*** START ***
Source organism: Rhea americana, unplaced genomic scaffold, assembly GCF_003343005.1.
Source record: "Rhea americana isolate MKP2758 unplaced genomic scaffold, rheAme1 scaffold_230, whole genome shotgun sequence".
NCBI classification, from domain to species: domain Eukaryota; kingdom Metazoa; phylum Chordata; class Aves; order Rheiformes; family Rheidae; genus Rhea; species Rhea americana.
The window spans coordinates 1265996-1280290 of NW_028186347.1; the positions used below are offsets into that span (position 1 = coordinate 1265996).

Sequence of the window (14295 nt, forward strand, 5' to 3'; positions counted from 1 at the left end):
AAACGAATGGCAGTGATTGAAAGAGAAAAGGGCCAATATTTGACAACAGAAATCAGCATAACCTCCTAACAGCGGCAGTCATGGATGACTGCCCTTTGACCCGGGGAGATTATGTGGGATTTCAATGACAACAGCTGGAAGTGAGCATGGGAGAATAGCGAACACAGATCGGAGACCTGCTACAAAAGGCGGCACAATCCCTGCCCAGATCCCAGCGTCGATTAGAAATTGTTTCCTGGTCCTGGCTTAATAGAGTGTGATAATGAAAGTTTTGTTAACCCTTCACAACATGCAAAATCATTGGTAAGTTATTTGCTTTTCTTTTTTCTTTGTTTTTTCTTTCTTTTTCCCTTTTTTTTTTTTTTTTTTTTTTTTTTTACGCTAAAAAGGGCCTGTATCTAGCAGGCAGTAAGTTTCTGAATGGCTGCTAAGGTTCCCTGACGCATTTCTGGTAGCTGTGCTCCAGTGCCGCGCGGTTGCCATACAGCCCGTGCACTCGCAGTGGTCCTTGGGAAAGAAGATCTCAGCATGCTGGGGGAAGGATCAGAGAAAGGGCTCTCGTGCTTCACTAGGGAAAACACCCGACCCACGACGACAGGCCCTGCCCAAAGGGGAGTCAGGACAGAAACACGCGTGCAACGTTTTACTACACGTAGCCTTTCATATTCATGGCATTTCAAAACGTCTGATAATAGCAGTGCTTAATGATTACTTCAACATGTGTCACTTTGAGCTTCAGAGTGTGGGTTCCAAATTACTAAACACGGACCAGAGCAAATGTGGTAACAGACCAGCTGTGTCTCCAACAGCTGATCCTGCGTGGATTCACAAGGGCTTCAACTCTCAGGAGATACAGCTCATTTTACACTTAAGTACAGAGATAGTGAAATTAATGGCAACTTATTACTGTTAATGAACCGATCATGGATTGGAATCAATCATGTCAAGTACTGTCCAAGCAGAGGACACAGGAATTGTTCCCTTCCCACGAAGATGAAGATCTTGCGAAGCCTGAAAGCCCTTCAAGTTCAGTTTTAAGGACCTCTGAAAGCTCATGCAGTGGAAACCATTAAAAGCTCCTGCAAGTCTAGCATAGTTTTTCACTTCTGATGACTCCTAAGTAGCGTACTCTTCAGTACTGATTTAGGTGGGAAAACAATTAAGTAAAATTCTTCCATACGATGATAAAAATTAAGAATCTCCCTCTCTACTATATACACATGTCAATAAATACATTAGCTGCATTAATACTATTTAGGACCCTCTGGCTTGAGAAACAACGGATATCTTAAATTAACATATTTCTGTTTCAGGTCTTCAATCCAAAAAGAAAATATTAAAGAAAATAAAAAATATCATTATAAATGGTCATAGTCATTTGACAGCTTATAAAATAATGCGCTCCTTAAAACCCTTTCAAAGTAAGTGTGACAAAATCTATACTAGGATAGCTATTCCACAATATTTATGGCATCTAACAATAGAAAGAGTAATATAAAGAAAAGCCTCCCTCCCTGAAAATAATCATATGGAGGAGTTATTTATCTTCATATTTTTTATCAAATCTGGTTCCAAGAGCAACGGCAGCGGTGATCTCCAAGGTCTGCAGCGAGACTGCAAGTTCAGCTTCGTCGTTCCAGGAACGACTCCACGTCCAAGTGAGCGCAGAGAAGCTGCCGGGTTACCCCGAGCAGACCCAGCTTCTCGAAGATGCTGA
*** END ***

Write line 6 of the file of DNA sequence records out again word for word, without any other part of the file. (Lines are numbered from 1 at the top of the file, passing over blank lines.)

AAACGAATGGCAGTGATTGAAAGAGAAAAGGGCCAATATTTGACAACAGAAATCAGCATAACCTCCTAACAGCGGCAGTCATGGATGACTGCCCTTTGACCCGGGGAGATTATGTGGGATTTCAATGACAACAGCTGGAAGTGAGCATGGGAGAATAGCGAACACAGATCGGAGACCTGCTACAAAAGGCGGCACAATCCCTGCCCAGATCCCAGCGTCGATTAGAAATTGTTTCCTGGTCCTGGCTTAATAGAGTGTGATAATGAAAGTTTTGTTAACCCTTCACAACATGCAAAATCATTGGTAAGTTATTTGCTTTTCTTTTTTCTTTGTTTTTTCTTTCTTTTTCCCTTTTTTTTTTTTTTTTTTTTTTTTTTTACGCTAAAAAGGGCCTGTATCTAGCAGGCAGTAAGTTTCTGAATGGCTGCTAAGGTTCCCTGACGCATTTCTGGTAGCTGTGCTCCAGTGCCGCGCGGTTGCCATACAGCCCGTGCACTCGCAGTGGTCCTTGGGAAAGAAGATCTCAGCATGCTGGGGGAAGGATCAGAGAAAGGGCTCTCGTGCTTCACTAGGGAAAACACCCGACCCACGACGACAGGCCCTGCCCAAAGGGGAGTCAGGACAGAAACACGCGTGCAACGTTTTACTACACGTAGCCTTTCATATTCATGGCATTTCAAAACGTCTGATAATAGCAGTGCTTAATGATTACTTCAACATGTGTCACTTTGAGCTTCAGAGTGTGGGTTCCAAATTACTAAACACGGACCAGAGCAAATGTGGTAACAGACCAGCTGTGTCTCCAACAGCTGATCCTGCGTGGATTCACAAGGGCTTCAACTCTCAGGAGATACAGCTCATTTTACACTTAAGTACAGAGATAGTGAAATTAATGGCAACTTATTACTGTTAATGAACCGATCATGGATTGGAATCAATCATGTCAAGTACTGTCCAAGCAGAGGACACAGGAATTGTTCCCTTCCCACGAAGATGAAGATCTTGCGAAGCCTGAAAGCCCTTCAAGTTCAGTTTTAAGGACCTCTGAAAGCTCATGCAGTGGAAACCATTAAAAGCTCCTGCAAGTCTAGCATAGTTTTTCACTTCTGATGACTCCTAAGTAGCGTACTCTTCAGTACTGATTTAGGTGGGAAAACAATTAAGTAAAATTCTTCCATACGATGATAAAAATTAAGAATCTCCCTCTCTACTATATACACATGTCAATAAATACATTAGCTGCATTAATACTATTTAGGACCCTCTGGCTTGAGAAACAACGGATATCTTAAATTAACATATTTCTGTTTCAGGTCTTCAATCCAAAAAGAAAATATTAAAGAAAATAAAAAATATCATTATAAATGGTCATAGTCATTTGACAGCTTATAAAATAATGCGCTCCTTAAAACCCTTTCAAAGTAAGTGTGACAAAATCTATACTAGGATAGCTATTCCACAATATTTATGGCATCTAACAATAGAAAGAGTAATATAAAGAAAAGCCTCCCTCCCTGAAAATAATCATATGGAGGAGTTATTTATCTTCATATTTTTTATCAAATCTGGTTCCAAGAGCAACGGCAGCGGTGATCTCCAAGGTCTGCAGCGAGACTGCAAGTTCAGCTTCGTCGTTCCAGGAACGACTCCACGTCCAAGTGAGCGCAGAGAAGCTGCCGGGTTACCCCGAGCAGACCCAGCTTCTCGAAGATGCTGA